Adopting a Zero-Emissions Standard for New Buildings

Adopting a Zero-Emissions Standard for New Buildings

By Vincent Martinez, Chief Operating Officer, Architecture 2030

Through his over twelve-year tenure at Architecture 2030, Vincent Martinez has developed robust networks focused on private sector commitments, education and training. Vincent has strong connections to private sector leaders in urban real estate through his previous role as the 2030 Districts Network Interim Director from 2013 to 2016, helping co-found the 2030 Districts model that has now been adopted by 20 North American cities. He now sits on the 2030 Districts Network Board of Governors. Vincent also formerly managed the development and dissemination of the AIA+2030 Professional Education Series, which provided design professionals in 27 markets across North America with strategies for reaching zero-net-carbon buildings and has since been developed into an online education series. Vincent currently leads Architecture 2030’s work on urban zero-net-carbon buildings, including the ZERO Code, Achieving Zero framework, and Zero Cities Project with 11 leading US cities. Vincent is the 2018 Chair of the American Institute of Architects’ Energy Leaders Group and is a member of the AIA 2030 Commitment Working Group. He is an honorary member of AIA Seattle and was named an Emerging Leader by the Design Futures Council in 2015.


The UN’s 2017 “Global Status Report” estimates that the world will add 230 billion square meters (2.5 trillion square feet) of buildings by 2060 – the equivalent of adding an entire New York City to the planet every 34 days for the next 40 years.

Over 50% of this new construction will happen in North America, China and India between now and 2030. During the next wave, the majority of new construction will shift to the global south (Latin America, Africa, and India) where there are mostly voluntary building energy codes or no building energy codes at all.

Coupled with the urgency that the IPCC has placed on the decarbonization of our built environment (both existing and new buildings) over the next decade, it is clear that all building sector actions and policies must be evaluated based on their ability to scale and to have a significant immediate impact on greenhouse gas emissions reductions.

While there have been worldwide improvements in building sector energy efficiency, as well as growth in renewable energy generating capacity, these have not been nearly enough to offset the increase in emissions from new construction. As a result, building sector CO2 emissions have continued to rise by nearly 1% per year since 2010. To meet the Paris Agreement targets, action is needed today to implement zero-emissions building standards or codes worldwide.


A zero-emissions, or “net-zero”, building standard is one that requires new buildings to be designed and equipped so that all energy use on an annual basis — for heating, cooling, lighting, appliances, vehicle charging, etc. — is highly efficient and comes only from renewable (non-CO2 emitting) energy sources.

Two critical questions that address the scalability and ability of such standards to have significant immediate impact are: 1) how do we define “highly efficient”, and 2) how do we ensure that the energy a building uses comes from “renewable energy sources”? This e-news highlights efforts to answer these questions.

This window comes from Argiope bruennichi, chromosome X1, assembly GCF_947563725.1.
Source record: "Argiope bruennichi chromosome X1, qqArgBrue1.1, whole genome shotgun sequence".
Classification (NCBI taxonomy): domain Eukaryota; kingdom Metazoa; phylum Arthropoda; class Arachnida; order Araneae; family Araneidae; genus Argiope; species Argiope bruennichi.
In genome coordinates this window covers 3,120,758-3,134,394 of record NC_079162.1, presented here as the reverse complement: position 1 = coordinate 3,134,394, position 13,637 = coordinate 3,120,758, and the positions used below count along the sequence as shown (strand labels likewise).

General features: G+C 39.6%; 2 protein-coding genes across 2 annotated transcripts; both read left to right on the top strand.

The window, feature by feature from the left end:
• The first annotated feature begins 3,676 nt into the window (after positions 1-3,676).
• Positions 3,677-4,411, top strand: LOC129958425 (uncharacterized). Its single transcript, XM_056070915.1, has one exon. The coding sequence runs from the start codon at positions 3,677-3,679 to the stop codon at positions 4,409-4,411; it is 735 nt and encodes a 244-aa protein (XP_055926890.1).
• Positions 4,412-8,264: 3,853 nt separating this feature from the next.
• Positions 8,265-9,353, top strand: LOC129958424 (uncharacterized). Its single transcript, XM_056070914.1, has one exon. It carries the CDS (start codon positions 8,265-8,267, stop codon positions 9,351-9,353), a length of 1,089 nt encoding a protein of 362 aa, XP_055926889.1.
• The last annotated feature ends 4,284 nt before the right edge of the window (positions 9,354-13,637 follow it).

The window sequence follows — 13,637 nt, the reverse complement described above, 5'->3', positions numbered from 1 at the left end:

This Zero-Emissions Standards Game Changer is inherently linked to and reliant on another strategy: Empower Local Producers and Buyers of Renewable Electricity. While energy efficiency is the primary leverage point of the traditional building energy code structure, zero-emissions buildings cannot be achieved through efficiency alone. It must be complemented with impactful mechanisms for renewable energy generation and procurement to reach zero-emissions standards, especially in jurisdictions with existing highly-efficient codes.  Ensuring that the energy needs of new construction are met by renewable energy sources provides the most impactful emissions mitigation strategy for new construction in CNCA cities.

The incorporation of on-site and/or off-site renewable energy requirements has been added to new construction standards across the world. The European Commission’s Technical Standard for Nearly Zero Energy Buildings (NZEB) defines a NZEB as “a very high energy performance building with energy produced by renewable sources on-site or nearby”, and requires new public buildings to reach this standard starting in 2019 and all new buildings to reach this standard starting in 2021. The China Academy of Building Research’s (CABR) recently released Technical Standard for Nearly Zero Energy Buildings also requires on-site and/or off-site renewables.

The World Green Building Council’s Advancing Net Zero Initiative, additionally, provides a framework for defining Zero Net Carbon buildings that recognizes the need for off-site renewables, and to date six Green Building Councils have introduced standards that address on-site and/or off-site renewable energy. More recently the World Green Building Council and C40 launched the Net Zero Carbon Building Commitment, which has 15 businesses, 22 cities and 5 state and regional governments as founding signatories. The commitment follows the EP-100 Technical Criteria for on-site and off-site renewable energy claims and provides a framework for regulating jurisdictions to consider. A new report from C40 also highlights the cities’ planned actions for delivering on the Net Zero Carbon Building Commitment.

Many jurisdictions are also leveraging their building energy codes or local ordinances to lead to, or require, on-site renewable energy generation. For example, on-site solar requirements for new residential construction in the State of California, on-site solar requirements for new non-residential construction in California cities, on-site solar thermal requirements in Sao Paulo and across Europe, and in Durban the eThewini Municipality is exploring land-use planning schemes to require on-site renewables to cover half the building energy needs.